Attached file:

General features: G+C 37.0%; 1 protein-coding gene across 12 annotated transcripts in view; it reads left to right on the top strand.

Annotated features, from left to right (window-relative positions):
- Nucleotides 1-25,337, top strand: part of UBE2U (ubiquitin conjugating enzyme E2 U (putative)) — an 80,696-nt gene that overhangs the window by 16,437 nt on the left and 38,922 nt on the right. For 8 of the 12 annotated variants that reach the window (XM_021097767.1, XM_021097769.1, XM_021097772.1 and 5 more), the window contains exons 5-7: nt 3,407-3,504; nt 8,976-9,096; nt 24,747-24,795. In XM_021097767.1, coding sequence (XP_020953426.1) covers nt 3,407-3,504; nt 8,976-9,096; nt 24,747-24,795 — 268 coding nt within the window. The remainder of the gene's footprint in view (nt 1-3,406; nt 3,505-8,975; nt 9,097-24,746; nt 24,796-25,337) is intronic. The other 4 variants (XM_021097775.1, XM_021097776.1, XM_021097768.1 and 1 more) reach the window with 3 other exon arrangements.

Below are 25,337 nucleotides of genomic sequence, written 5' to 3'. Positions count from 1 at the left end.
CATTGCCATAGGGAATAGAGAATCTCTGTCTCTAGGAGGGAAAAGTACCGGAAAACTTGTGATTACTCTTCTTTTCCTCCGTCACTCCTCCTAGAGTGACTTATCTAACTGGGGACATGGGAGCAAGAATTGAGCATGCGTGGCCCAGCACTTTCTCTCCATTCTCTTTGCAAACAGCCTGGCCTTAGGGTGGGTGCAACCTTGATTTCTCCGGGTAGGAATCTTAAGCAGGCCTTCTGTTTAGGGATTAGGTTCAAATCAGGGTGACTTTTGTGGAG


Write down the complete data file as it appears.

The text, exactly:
General features: G+C 37.0%; 1 protein-coding gene across 12 annotated transcripts in view; it reads left to right on the top strand.

Annotated features, from left to right (window-relative positions):
- Nucleotides 1-25,337, top strand: part of UBE2U (ubiquitin conjugating enzyme E2 U (putative)) — an 80,696-nt gene that overhangs the window by 16,437 nt on the left and 38,922 nt on the right. For 8 of the 12 annotated variants that reach the window (XM_021097767.1, XM_021097769.1, XM_021097772.1 and 5 more), the window contains exons 5-7: nt 3,407-3,504; nt 8,976-9,096; nt 24,747-24,795. In XM_021097767.1, coding sequence (XP_020953426.1) covers nt 3,407-3,504; nt 8,976-9,096; nt 24,747-24,795 — 268 coding nt within the window. The remainder of the gene's footprint in view (nt 1-3,406; nt 3,505-8,975; nt 9,097-24,746; nt 24,796-25,337) is intronic. The other 4 variants (XM_021097775.1, XM_021097776.1, XM_021097768.1 and 1 more) reach the window with 3 other exon arrangements.

Below are 25,337 nucleotides of genomic sequence, written 5' to 3'. Positions count from 1 at the left end.
CATTGCCATAGGGAATAGAGAATCTCTGTCTCTAGGAGGGAAAAGTACCGGAAAACTTGTGATTACTCTTCTTTTCCTCCGTCACTCCTCCTAGAGTGACTTATCTAACTGGGGACATGGGAGCAAGAATTGAGCATGCGTGGCCCAGCACTTTCTCTCCATTCTCTTTGCAAACAGCCTGGCCTTAGGGTGGGTGCAACCTTGATTTCTCCGGGTAGGAATCTTAAGCAGGCCTTCTGTTTAGGGATTAGGTTCAAATCAGGGTGACTTTTGTGGAG